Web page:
USBF Womens Teams Trials – the last twists (Part 3)
With the slam swing on Board 93 Moss had moved into the lead 213 to 209 with only three boards to go.
But on Board 94 Sprung took the lead back yet again. This time they bid a nonvulnerable game which was played in partscore at the other table.
North (Bernstein for Sprung and Campanile for Moss) held:
The auction was identical at both tables until this juncture:
What should North rebid? North has shown about these values with the redouble. 2♠ by South suggested not only six spades but a hand that was too good for a weak two bid in spades. (And also one that had an “offensive” stance). Both North’s planned to raise spades but was the right call 3♠ or 4♠.
I would always bid 4♠ vulnerable. The scoring table imps makes it right to bid vulnerable games that are somewhat “odds off.” But when you are not vulnerable you don’t want to rush into poorish games.
The case for 3♠:
North had already shown about these values with the redouble. So bidding 3♠ would let partner decide. The ♥Q doesn’t look like a great card. My trump support is helpful but minimum. The auction suggests that if partner needs to find a club card it will be with West (offside).
The case for 4♠:
Every time I decide to not count a card as valuable (the ♥Q) on this hand it turns out to be wrong (as on this hand). So I don’t use that rationale too much any more unless I have reliable evidence that it is not valuable. Is the evidence on this deal is good enough? You have a full eleven, good spots and a fit with partner. Partner does not have a subminimum because she likely would have opening with a weak two. And while a club finesse will probably be off, a diamond finesse is probably on.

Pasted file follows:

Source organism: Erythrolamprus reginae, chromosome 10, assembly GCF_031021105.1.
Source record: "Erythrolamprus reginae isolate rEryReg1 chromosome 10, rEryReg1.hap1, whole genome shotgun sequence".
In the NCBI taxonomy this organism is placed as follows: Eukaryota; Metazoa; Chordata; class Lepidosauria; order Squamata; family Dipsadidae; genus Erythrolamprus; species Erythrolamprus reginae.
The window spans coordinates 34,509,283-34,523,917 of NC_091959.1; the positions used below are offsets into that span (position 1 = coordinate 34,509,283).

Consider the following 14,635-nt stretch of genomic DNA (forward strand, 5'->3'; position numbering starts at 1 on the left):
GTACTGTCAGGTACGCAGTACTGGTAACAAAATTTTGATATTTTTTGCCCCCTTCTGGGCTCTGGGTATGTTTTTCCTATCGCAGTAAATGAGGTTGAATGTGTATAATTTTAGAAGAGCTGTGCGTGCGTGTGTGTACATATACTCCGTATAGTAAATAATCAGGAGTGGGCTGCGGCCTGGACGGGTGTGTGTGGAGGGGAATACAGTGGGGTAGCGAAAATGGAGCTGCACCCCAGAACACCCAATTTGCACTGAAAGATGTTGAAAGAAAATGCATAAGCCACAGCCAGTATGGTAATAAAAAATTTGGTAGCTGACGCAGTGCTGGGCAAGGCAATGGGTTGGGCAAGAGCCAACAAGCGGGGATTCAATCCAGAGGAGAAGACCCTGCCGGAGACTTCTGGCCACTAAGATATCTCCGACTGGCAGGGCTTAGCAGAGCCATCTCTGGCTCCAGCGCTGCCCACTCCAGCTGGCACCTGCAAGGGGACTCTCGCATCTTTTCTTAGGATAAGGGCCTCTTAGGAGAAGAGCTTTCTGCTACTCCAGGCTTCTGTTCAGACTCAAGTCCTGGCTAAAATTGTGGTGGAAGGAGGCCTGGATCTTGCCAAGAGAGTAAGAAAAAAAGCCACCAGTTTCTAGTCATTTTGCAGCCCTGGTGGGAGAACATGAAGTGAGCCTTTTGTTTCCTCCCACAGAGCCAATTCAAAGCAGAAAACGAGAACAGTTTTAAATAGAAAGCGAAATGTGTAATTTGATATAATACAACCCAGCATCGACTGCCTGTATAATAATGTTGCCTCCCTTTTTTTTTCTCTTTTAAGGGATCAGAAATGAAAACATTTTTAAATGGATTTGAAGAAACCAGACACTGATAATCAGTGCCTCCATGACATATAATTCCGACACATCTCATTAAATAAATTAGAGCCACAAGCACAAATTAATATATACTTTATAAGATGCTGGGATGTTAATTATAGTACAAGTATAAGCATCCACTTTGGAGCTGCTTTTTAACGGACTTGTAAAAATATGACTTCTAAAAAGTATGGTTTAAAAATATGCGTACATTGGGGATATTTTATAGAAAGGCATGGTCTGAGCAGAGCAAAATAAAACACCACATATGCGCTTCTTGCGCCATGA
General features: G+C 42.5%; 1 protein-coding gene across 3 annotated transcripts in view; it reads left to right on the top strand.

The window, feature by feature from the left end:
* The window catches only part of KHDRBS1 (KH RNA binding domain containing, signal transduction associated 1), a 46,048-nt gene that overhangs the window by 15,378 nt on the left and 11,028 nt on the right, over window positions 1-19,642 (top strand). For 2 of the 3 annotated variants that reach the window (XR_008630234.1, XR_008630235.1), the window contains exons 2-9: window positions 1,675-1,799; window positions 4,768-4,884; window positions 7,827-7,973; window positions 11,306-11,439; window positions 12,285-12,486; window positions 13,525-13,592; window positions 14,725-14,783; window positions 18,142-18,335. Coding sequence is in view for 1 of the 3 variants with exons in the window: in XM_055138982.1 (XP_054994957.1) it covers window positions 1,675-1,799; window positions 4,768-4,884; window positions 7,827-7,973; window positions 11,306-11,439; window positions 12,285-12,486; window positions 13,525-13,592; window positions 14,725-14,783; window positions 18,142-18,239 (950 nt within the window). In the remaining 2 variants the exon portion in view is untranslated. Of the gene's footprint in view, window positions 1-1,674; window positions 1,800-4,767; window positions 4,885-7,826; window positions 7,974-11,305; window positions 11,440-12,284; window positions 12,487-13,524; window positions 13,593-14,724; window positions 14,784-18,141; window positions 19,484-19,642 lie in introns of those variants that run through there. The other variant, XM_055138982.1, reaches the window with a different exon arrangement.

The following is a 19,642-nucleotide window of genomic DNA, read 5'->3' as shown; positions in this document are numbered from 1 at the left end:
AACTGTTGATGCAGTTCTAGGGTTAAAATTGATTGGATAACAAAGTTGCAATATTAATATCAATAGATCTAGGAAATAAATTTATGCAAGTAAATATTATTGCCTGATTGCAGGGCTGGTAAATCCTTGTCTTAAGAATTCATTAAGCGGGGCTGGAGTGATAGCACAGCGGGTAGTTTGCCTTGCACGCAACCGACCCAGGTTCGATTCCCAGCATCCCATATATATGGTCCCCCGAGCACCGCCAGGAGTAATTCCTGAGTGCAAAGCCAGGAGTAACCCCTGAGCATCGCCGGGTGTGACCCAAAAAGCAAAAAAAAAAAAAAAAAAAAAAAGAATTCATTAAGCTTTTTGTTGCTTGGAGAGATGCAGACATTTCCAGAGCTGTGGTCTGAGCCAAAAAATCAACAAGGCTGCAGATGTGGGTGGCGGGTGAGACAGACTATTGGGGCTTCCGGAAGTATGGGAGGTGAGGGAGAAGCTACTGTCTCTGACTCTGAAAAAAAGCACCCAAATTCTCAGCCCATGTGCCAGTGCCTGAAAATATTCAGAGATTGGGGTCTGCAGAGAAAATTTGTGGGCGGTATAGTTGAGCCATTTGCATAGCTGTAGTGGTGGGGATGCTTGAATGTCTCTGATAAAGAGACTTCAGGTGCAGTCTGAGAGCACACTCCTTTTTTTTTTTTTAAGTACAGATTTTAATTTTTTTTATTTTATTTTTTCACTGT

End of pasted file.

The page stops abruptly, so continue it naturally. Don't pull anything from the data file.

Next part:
Perhaps the best reason to bid 4♠ when all is said and done is that it is much harder to defend than declare, as we shall see in a moment. In any case Bernstein bid the game and Campanile invited and was passed out in the partscore. Against 4♠ Deas lead a diamond and the hand was now cold.
I think a diamond is a perfectly rationale lead. Suppose you lead the ♥A. (That was the lead at the other table against 3♠. Many people would signal count on this card. And so as happened at the other table you might well continue a heart. But suppose you were playing that partner played attitude on the ♥A. Partner plays a card that says that you don’t like hearts. What would you do? If you guess to play ace and another club (or just lead a small club) you can defeat the spade game. Partner will high-low in clubs and you will hope up on the trump ace and give partner a club ruff. Terrific if it happens. No surprise that it didn’t at either table.
Another couple of imps went to Sprung on Board 95 and we came to the last board with Sprung leading by 4.
A slam could be made on the last board if reached. But it was a thin slam. North-South has 30 high card points between them but no particular fit. They have a seven card fit in diamonds, clubs and hearts. Diamonds (5-2) is the best fit because you are only missing the 10 while in Clubs (5-2) you are missing the jack. And the only slam that does make is 6♦ with 6NT failing on a likely spade lead.
In the Open Room Bernstein-Wheeler played in the 4-3 heart fit. In the Closed Room the spectators (but not the players) knew that Stansby and Campanile did bid a slam after Campanile opened the North hand. And more importantly they bid the right slam.
Wow! Joy and heartbreak, all on the final board. A fine match. An exciting match. Nobody deserved to lose. So congratulations to both the winners and the losers.